Week 7 Main Post: Vital Signs

After reading the Toronto Vital Signs report for 2015, I’m struck by some of the statistics.

For example, the safety section in the Toronto Star overview made me reconsider just how safe the city is.

While overall violent crime is declining, reported sexual assaults and stabbings are going up.

It pleases me to hear there weren’t as many violent crimes the previous year. However, I’m troubled there are more reported cases of sexual assaults and stabbings. On one hand, I respect the men and women who have had the courage to come forward either as a bystander or victim. On the other hand, more reports probably means more incidents of assault, sexual or otherwise.

Reported sexual assaults increased in Toronto in 2014, to 66.8 per 100,000 persons, up 12.5% over 2013, and higher than the provincial (55.7) and national (58.5) averages.

I hope to see these numbers decline in the following years. I believe everyone, boy or girl, young or old, should feel safe walking down the streets of their home town.

Incidents of stabbings in Toronto jumped dramatically in 2014. There were 815 stabbings, a 36% increase from the 599 the previous year.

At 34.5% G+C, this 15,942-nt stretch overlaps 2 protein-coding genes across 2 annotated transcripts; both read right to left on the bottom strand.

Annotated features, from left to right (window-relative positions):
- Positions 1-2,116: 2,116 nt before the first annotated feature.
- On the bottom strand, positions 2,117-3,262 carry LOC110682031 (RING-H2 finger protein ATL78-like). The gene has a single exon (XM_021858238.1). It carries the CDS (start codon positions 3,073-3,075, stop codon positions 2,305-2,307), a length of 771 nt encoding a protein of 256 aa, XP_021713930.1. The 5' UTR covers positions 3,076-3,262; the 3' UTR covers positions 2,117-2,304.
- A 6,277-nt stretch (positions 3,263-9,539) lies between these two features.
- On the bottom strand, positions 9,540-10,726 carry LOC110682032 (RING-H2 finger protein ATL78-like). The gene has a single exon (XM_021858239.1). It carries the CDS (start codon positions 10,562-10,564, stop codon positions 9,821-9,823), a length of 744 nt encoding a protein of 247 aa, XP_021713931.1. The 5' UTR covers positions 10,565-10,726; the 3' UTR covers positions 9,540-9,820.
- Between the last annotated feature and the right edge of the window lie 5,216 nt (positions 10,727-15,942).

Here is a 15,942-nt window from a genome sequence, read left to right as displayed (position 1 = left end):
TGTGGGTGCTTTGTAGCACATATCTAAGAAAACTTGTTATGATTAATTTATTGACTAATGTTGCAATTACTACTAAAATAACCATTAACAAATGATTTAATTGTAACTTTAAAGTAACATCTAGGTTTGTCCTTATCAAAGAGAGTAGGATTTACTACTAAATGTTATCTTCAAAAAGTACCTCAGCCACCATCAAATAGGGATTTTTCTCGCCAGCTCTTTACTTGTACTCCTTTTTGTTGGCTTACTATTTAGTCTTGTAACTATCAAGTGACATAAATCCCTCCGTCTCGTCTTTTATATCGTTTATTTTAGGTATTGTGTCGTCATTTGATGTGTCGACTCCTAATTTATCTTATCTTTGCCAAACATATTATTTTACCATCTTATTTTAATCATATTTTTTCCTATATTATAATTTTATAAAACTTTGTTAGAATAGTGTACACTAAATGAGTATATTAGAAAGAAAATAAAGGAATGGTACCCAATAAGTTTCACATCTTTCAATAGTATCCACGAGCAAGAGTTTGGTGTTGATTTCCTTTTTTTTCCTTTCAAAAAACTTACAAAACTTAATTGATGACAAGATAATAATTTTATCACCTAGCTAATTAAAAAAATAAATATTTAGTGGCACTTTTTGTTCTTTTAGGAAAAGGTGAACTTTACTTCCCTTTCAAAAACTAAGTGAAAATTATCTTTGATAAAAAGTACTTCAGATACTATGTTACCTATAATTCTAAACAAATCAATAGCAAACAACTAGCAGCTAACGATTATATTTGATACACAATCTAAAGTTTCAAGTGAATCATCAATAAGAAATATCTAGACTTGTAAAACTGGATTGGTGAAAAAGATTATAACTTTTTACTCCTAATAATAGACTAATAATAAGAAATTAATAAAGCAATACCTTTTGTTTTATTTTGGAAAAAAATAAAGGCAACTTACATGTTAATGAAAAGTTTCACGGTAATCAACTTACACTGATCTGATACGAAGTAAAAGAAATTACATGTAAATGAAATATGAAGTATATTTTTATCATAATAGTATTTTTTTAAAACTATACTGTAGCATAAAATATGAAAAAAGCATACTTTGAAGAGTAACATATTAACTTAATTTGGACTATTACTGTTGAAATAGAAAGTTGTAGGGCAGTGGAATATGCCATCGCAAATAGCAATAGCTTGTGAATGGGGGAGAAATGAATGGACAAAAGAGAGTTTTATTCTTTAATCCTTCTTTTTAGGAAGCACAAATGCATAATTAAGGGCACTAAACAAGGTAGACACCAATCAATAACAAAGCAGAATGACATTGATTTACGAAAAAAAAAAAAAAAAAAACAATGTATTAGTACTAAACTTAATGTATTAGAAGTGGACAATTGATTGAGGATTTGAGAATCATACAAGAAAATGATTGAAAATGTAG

Although youth violence is decreasing, more needs to be done to prevent crime from transpiring in the first place. It’s especially important to address violence to stop young offenders from reoffending later as an adult.

The youth crime rate decreased 44.9% between 2004 and 2013.

In terms of work, I personally think Toronto has room to grow, especially as more people enter the city, looking for opportunities.

Toronto’s job numbers are increasing, but almost 1 in 4 is part-time: The city’s overall employment grew 1.5% in 2014 with 20,850 jobs added.

I can only hope jobs are added in the coming years for graduating students and new immigrants. The statistics reveal that these two groups, in particular, seem to face a harder time securing jobs.

Toronto’s youth face troubling trends: The youth unemployment rate reached a high of 21.65% in 2014. The rate has hovered near 20% for more than a decade.

Unfortunately, immigrants also face a greater risk of unemployment. It’s likely because English is their second or even third language. In some instances, employers may be discriminating, perhaps without realizing it, against people of colour or individuals belonging to minorities.

Unemployment is more likely among Toronto’s recent immigrants than Canadian-born workers: In Toronto, the unemployment rate for those aged 15 and over born in Canada was 9.0% in 2014 (up from 7.9% in 2013).

For the city’s recent immigrants (entered Canada within the last 5 years) unemployment stood at 16.2%. For Toronto immigrants in Canada 5-10 years, unemployment was 12.9% (up from 9.7% in 2012). For recent immigrant youth in the city (15-24 yrs. old), the unemployment rate was 24.1% vs. 21.65% for all youth.

(Information taken from the Toronto Foundation: Toronto’s Vital Signs Report 2015.)

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